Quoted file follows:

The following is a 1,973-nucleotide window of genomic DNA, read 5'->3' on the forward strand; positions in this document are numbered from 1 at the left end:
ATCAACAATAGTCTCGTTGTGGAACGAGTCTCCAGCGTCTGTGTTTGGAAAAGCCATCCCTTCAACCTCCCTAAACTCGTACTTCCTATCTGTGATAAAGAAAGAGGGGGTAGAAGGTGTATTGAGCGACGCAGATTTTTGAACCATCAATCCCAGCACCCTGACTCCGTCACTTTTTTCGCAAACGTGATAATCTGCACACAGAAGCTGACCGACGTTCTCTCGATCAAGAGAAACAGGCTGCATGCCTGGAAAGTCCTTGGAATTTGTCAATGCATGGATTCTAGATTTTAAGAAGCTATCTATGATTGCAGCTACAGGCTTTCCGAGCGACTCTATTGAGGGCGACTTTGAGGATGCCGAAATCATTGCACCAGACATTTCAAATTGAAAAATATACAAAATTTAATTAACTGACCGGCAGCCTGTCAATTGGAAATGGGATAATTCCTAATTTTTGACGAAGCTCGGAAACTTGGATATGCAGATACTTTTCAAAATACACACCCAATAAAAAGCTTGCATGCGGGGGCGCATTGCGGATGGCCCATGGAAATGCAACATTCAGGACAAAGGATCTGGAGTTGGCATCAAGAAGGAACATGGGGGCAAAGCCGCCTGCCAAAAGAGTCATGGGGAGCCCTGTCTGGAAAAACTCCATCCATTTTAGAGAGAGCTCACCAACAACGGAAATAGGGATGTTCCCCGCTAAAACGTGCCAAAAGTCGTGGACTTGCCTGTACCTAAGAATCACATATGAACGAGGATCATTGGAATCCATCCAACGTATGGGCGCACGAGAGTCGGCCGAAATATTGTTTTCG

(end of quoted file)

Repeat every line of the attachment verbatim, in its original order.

The following is a 1,973-nucleotide window of genomic DNA, read 5'->3' on the forward strand; positions in this document are numbered from 1 at the left end:
ATCAACAATAGTCTCGTTGTGGAACGAGTCTCCAGCGTCTGTGTTTGGAAAAGCCATCCCTTCAACCTCCCTAAACTCGTACTTCCTATCTGTGATAAAGAAAGAGGGGGTAGAAGGTGTATTGAGCGACGCAGATTTTTGAACCATCAATCCCAGCACCCTGACTCCGTCACTTTTTTCGCAAACGTGATAATCTGCACACAGAAGCTGACCGACGTTCTCTCGATCAAGAGAAACAGGCTGCATGCCTGGAAAGTCCTTGGAATTTGTCAATGCATGGATTCTAGATTTTAAGAAGCTATCTATGATTGCAGCTACAGGCTTTCCGAGCGACTCTATTGAGGGCGACTTTGAGGATGCCGAAATCATTGCACCAGACATTTCAAATTGAAAAATATACAAAATTTAATTAACTGACCGGCAGCCTGTCAATTGGAAATGGGATAATTCCTAATTTTTGACGAAGCTCGGAAACTTGGATATGCAGATACTTTTCAAAATACACACCCAATAAAAAGCTTGCATGCGGGGGCGCATTGCGGATGGCCCATGGAAATGCAACATTCAGGACAAAGGATCTGGAGTTGGCATCAAGAAGGAACATGGGGGCAAAGCCGCCTGCCAAAAGAGTCATGGGGAGCCCTGTCTGGAAAAACTCCATCCATTTTAGAGAGAGCTCACCAACAACGGAAATAGGGATGTTCCCCGCTAAAACGTGCCAAAAGTCGTGGACTTGCCTGTACCTAAGAATCACATATGAACGAGGATCATTGGAATCCATCCAACGTATGGGCGCACGAGAGTCGGCCGAAATATTGTTTTCG